Below you’ll find the sources used for the quotes found in this article Adoption’s Positive Impacts on the Adoptee

Adopting a Child Benefits. (2019). Retrieved December 9, 2019, from

Benefits of Adoption – Adoption Choice Inc. (n.d.). Retrieved December 9, 2019, from

Effects of Adoption on Children. (2015, May 27). Retrieved December 9, 2019, from

Minella, K. (2019, July 25). 10 Benefits of Adopting A Child. Retrieved December 9, 2019,

The Good and Not-so-good Effects of Adoption on Kids and Adults. Retrieved December 9, 2019,

Benefits of Adoption for Children. Retrieved December 9, 2019, from Rosenhaus, N. (2016, June 24).

Also, that last agency listed above, is the one previously stated this in one of their posts: “In the past, adoption was kept secret. The majority of adopted children did not know they were adopted and for this reason, did not grow up understanding their birth mother’s decision. They were not able to learn information about their birth parents or ever meet their birth mothers. Today, over 97 percent of children know they are adopted. From an early age, these children are able to ask questions, appreciate, and be proud of their adoption.”

Or you can just read a post I wrote about the Seven Core Issues Adoptees Must Face for a refresher titled: “Hey, that’s how I’ve always felt (updated)“.


Posted by on August 2, 2022 in Adoption, adoptive parents, Ethics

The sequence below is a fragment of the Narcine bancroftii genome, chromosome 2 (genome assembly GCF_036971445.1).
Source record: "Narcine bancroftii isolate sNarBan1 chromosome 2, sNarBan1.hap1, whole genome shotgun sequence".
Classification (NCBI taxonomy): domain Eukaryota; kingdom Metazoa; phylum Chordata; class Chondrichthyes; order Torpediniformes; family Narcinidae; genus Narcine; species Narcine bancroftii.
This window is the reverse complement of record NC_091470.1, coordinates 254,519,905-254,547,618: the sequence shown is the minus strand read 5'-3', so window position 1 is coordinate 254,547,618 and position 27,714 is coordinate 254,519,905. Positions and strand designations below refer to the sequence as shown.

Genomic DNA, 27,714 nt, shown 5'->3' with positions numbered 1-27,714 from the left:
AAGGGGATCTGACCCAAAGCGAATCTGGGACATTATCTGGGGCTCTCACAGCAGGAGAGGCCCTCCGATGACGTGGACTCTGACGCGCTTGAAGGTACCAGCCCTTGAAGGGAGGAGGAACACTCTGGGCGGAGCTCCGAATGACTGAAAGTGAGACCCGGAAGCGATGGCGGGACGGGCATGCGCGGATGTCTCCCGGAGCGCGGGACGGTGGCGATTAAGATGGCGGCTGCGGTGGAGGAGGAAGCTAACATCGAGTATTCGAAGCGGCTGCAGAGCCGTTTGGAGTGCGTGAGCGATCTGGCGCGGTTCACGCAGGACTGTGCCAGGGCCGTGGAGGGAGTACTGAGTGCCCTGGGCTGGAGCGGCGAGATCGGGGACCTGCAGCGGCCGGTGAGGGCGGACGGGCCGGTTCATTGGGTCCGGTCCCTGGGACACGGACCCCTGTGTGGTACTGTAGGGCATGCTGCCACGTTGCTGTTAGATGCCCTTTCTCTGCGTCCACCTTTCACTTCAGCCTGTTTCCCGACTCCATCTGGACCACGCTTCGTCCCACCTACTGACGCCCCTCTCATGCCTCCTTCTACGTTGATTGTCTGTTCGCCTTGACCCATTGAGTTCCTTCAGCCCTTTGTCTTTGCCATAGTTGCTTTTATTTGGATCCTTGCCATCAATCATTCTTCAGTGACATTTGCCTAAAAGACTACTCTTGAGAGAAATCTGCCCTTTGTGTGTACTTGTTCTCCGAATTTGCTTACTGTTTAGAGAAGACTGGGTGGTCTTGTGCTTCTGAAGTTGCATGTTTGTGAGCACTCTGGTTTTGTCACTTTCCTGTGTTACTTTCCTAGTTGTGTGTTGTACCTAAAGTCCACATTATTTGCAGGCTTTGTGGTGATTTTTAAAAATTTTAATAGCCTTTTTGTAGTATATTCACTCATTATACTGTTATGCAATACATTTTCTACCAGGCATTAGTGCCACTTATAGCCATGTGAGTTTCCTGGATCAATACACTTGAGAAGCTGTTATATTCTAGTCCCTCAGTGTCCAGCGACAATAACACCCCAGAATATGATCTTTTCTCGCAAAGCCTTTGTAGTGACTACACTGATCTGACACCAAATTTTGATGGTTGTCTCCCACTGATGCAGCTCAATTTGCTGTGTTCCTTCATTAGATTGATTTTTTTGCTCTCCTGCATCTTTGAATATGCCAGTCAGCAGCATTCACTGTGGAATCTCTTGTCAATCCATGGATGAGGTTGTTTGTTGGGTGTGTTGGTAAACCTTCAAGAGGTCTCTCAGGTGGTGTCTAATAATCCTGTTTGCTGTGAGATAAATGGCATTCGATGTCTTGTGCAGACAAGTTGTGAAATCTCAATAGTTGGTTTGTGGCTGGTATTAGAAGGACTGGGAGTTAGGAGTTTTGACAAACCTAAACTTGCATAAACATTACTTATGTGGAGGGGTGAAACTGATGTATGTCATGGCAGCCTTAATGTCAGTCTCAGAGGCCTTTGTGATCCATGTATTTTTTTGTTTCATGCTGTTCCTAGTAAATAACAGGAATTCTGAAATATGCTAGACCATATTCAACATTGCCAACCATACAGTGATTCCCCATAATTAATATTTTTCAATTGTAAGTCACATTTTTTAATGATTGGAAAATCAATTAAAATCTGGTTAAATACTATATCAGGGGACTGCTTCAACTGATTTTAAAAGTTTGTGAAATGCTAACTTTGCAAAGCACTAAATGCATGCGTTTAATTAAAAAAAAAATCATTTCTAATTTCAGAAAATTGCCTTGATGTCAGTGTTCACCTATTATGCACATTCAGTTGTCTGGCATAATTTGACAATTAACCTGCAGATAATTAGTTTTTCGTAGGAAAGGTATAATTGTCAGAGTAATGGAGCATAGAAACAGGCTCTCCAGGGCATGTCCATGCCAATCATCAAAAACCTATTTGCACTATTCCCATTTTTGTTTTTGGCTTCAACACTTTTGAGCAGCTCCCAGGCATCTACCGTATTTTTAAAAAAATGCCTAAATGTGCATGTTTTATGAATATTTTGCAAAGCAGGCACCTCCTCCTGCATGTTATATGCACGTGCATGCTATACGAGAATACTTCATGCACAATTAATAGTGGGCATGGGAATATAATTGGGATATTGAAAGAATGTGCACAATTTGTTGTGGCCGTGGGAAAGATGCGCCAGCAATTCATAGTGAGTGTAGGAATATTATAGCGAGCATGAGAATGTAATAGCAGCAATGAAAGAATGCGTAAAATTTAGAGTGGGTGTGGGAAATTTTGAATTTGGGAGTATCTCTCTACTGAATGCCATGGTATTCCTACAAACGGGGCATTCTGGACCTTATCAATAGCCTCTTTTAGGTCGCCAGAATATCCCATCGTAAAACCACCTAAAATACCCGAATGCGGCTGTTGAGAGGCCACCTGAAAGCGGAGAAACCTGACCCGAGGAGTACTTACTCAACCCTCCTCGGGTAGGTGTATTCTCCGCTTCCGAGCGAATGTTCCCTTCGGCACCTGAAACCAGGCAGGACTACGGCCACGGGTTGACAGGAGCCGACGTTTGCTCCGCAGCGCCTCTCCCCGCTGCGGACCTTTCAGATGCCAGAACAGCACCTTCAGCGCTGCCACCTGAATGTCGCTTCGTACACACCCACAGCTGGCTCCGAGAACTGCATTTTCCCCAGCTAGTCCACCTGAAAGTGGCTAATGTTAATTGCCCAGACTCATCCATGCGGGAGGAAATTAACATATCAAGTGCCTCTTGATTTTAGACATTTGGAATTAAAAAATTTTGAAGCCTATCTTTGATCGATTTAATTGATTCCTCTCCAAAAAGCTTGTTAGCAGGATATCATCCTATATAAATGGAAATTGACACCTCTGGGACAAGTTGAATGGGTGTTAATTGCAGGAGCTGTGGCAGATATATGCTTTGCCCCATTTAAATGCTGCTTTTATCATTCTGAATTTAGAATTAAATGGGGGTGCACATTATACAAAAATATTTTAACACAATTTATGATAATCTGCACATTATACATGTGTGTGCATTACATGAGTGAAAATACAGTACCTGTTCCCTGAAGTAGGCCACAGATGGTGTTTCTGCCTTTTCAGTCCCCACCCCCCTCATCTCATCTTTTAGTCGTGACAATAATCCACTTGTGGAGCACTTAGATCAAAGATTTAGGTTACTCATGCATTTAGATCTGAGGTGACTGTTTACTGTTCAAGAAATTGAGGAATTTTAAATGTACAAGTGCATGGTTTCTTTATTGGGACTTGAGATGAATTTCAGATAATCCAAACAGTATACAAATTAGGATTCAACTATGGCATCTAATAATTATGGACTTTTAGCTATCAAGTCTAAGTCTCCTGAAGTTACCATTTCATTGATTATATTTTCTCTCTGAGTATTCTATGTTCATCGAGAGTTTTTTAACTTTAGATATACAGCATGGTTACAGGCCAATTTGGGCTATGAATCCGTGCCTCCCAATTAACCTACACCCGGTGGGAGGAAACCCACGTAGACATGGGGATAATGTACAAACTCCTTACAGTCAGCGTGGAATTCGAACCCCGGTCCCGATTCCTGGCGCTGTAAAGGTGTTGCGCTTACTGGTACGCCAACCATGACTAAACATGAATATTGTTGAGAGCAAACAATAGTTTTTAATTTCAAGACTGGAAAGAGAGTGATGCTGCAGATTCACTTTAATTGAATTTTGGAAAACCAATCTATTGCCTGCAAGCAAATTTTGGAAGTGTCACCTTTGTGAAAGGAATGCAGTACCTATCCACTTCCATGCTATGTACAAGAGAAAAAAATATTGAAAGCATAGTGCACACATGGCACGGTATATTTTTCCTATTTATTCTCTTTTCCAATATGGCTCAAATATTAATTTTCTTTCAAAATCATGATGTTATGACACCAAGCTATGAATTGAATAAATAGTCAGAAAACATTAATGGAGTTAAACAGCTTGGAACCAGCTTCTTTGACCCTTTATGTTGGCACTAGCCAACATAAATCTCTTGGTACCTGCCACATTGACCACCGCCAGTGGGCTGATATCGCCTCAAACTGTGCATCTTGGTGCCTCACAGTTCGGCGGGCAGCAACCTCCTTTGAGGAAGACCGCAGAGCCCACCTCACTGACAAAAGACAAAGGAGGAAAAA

Tags: , , ,

9 responses to “Adoption Agencies Must Do Better Than This

  1. swiftabc

    August 2, 2022 at 6:28 pm

    The effort to expose the Adoption Fairytale as false is an uphill battle. People prefer the “And they lived happily ever after…” storyline to the truthful and inspiring hero’s journey that is the reality of life as an adoptee. It is unconscionable that what we know as truth: Adoption complexity, the Seven Core Issues of Adoption, Ambiguous loss and Grief, etc is an unwelcome and uncomfortable message even though it is the truth. This makes it even more tragic that our message of education and awareness is ignored & denied. The articles and books we write/share are dismissed and ignored and as a consequence, adopted children and adults continue to suffer…heartbreaking…

    Liked by 3 people

    • TAO

      August 2, 2022 at 6:40 pm

      Thank you Swiftabc – wish you could magically change people’s minds. Also, thank you for commenting because the post was really hard to put together in a way that made sense.

      Liked by 2 people

  2. cb